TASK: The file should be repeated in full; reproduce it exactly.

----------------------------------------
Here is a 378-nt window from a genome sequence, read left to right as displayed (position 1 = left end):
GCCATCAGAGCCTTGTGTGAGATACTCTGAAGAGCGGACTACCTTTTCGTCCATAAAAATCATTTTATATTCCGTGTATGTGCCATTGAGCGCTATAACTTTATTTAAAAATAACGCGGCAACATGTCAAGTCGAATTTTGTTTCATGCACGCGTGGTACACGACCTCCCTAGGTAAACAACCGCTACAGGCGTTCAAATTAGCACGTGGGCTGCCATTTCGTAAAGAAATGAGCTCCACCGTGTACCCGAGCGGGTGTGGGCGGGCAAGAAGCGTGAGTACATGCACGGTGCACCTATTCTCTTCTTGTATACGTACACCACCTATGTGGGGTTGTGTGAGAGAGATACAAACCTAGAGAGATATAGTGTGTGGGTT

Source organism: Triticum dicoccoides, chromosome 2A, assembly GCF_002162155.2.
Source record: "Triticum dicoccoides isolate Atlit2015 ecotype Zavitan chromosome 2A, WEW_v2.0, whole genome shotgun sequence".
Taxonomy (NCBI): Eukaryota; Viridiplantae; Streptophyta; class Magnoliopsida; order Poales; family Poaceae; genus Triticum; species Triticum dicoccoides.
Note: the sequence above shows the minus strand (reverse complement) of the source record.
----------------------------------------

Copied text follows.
Here is a 378-nt window from a genome sequence, read left to right as displayed (position 1 = left end):
GCCATCAGAGCCTTGTGTGAGATACTCTGAAGAGCGGACTACCTTTTCGTCCATAAAAATCATTTTATATTCCGTGTATGTGCCATTGAGCGCTATAACTTTATTTAAAAATAACGCGGCAACATGTCAAGTCGAATTTTGTTTCATGCACGCGTGGTACACGACCTCCCTAGGTAAACAACCGCTACAGGCGTTCAAATTAGCACGTGGGCTGCCATTTCGTAAAGAAATGAGCTCCACCGTGTACCCGAGCGGGTGTGGGCGGGCAAGAAGCGTGAGTACATGCACGGTGCACCTATTCTCTTCTTGTATACGTACACCACCTATGTGGGGTTGTGTGAGAGAGATACAAACCTAGAGAGATATAGTGTGTGGGTT

Source organism: Triticum dicoccoides, chromosome 2A, assembly GCF_002162155.2.
Source record: "Triticum dicoccoides isolate Atlit2015 ecotype Zavitan chromosome 2A, WEW_v2.0, whole genome shotgun sequence".
Taxonomy (NCBI): Eukaryota; Viridiplantae; Streptophyta; class Magnoliopsida; order Poales; family Poaceae; genus Triticum; species Triticum dicoccoides.
Note: the sequence above shows the minus strand (reverse complement) of the source record.